100 bullets

I love me some Marvel and DC comics, and I’ve read some of the most classic stories by both publishers. However, there comes a time when one needs to broaden their horizons and explore other works in a genre. There are thousands of wonderful artists and story writers creating excellent works of fiction in the world of comics, and attending events like Comic Con and mayamada GamePad has opened my eyes to this. If you’re also looking to read some classic graphic novels that aren’t under the Marvel or DC banner, then here’s a short list to point you in the right direction.

Blankets graphic novel


by Craig Thompson

Blankets is an autobiographical coming of age story by Craig Thompson. The story follows Craig as he struggles to find the confidence to express his creative voice. It shows his conflicts with his Christian family and details the first time he fell in love. Time magazine ranked the graphic novel #1 in its 2003 Best Comics list and it has been continuously recommended to me ever since. This book is a nice change of pace if you want to get away from superheroes all together and explore more relatable themes.

Scott Pilgrim Ramona

Scott Pilgrim

by by Bryan Lee O’Malley

Scott Pilgrim is a series of graphic stories about a young adult in Toronto who is a part-time musician. Scott falls in love with delivery girl Ramona Flowers, but must defeat her seven evil exes in order to date her. The series is both satire and completely edgy, but its oddball approach is what captures the imagination of readers. Although a film was made called Scott Pilgrim vs. the World, it’s recommended that you read the series to understand its true excellence.



by Brian K. Vaughan and Fiona Staples

Saga is an epic space opera/fantasy comic book series. It’s a tale of a family trying to find their place in the universe. The series is often described as a mashup between Star Wars and Game of Thrones and it’s said to be one of the most imaginative marriages of sci-fi and fantasy.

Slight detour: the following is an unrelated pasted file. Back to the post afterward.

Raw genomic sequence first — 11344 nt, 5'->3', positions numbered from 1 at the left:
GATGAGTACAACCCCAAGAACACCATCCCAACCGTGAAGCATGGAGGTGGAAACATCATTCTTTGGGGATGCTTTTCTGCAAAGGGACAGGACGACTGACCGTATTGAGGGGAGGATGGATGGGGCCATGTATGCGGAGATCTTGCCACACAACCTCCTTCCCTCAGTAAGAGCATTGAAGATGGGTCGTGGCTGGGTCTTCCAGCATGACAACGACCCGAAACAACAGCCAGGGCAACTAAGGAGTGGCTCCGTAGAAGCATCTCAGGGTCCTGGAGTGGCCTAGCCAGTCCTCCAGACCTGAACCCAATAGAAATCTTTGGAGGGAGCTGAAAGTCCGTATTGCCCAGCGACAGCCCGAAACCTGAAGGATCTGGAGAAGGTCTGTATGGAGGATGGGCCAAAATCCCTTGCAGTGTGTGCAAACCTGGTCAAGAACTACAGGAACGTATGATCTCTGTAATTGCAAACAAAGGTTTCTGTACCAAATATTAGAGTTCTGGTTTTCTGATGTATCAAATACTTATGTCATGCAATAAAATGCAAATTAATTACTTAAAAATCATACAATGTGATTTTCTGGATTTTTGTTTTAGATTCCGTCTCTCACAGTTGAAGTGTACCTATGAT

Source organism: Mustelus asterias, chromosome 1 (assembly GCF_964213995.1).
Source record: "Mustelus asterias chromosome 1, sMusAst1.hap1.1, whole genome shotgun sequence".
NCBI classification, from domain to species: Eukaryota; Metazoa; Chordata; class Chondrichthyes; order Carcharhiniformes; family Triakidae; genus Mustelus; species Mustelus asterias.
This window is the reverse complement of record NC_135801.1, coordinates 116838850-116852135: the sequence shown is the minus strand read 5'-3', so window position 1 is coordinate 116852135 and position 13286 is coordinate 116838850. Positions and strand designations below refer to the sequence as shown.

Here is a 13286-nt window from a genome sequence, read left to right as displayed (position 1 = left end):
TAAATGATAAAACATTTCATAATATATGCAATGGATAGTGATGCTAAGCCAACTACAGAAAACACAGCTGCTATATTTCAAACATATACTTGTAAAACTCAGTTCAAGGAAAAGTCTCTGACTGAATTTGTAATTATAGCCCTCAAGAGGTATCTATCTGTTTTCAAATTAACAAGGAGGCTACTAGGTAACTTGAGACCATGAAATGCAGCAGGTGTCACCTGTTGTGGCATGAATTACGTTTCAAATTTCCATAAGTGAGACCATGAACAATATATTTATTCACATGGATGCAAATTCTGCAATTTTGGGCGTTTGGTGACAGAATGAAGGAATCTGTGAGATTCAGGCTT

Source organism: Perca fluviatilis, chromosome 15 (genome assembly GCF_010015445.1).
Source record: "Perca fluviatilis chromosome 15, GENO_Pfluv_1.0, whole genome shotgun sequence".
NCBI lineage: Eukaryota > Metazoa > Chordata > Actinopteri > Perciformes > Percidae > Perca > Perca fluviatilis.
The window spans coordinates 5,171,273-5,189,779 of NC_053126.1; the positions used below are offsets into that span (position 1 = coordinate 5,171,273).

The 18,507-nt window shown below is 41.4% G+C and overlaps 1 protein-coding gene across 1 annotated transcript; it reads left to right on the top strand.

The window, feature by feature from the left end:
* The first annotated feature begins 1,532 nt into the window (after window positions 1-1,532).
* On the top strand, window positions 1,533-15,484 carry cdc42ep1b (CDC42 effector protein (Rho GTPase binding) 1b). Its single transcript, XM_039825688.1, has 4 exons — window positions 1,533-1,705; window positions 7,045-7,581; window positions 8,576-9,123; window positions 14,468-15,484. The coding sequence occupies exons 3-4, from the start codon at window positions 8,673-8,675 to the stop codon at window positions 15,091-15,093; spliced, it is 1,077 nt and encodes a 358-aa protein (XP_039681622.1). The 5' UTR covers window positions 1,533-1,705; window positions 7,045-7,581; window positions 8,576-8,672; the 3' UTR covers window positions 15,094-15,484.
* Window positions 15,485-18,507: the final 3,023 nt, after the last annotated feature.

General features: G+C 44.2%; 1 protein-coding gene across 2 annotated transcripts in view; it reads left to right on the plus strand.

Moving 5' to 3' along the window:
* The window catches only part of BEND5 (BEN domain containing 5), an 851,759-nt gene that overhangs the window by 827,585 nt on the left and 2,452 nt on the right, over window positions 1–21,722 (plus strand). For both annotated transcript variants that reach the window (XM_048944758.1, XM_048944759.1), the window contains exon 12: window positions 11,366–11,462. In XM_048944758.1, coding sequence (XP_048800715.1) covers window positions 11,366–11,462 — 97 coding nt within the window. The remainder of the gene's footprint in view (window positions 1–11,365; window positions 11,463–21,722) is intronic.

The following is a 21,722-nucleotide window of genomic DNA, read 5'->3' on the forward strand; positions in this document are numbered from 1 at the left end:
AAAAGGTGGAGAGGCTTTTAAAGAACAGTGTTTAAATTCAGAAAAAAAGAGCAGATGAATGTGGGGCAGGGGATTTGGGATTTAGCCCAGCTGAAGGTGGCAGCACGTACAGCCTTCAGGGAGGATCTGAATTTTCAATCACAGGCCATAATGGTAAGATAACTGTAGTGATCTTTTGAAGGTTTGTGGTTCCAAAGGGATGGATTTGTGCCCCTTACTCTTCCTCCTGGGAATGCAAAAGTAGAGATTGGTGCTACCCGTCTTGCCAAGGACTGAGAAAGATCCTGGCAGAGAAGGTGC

100 bullets

100 Bullets

by Brian Azzarello and Eduardo Risso

100 Bullets is currently my favourite graphic novel. It’s a pulp noir series that sees an unregulated government organisation (the minutemen) approaching members of the public who have been wronged in some way. The victims are given a briefcase containing a gun, 100 bullets and an attaché detailing the person who has wronged them and how it occurred. It’s then up to the victim to decide whether they wish to get revenge using the gun and the untraceable bullets. When these untraceable bullets are used, all police will ignore the crime. 100 Bullets is a brilliant look at human morality and government corruption.

Watson and Holmes

Watson and Holmes

by Karl Bollers and Rick Leonardi

As someone who loves Sir Author Conan Doyle’s Sherlock Holmes stories, I’m always open to new interpretations. Watson and Holmes takes things to the extreme by pitting the duo on the streets of Harlem, New York. The series is a modern and urban take on each of the original stories by Doyle. Karl Boller is actually a Marvel contributor who paired up with Rick Leonardi, Brandon Perlow and Paul Mendoza to create this new series. It all started with a successful Kickstarter campaign and it’s currently available in two volumes.

Know any other graphic novels and comics to read that aren’t from DC or Marvel? Don’t be shy, share with us in the comments!

  • Linnea Dayton

    How about Brian Selznick’s “The Invention of Hugo Cabret,” “Wonderstruck,” and “The Marvels”?

    • Hey, those are some nice recommendations. I will have to check them out. Thanks for the comment.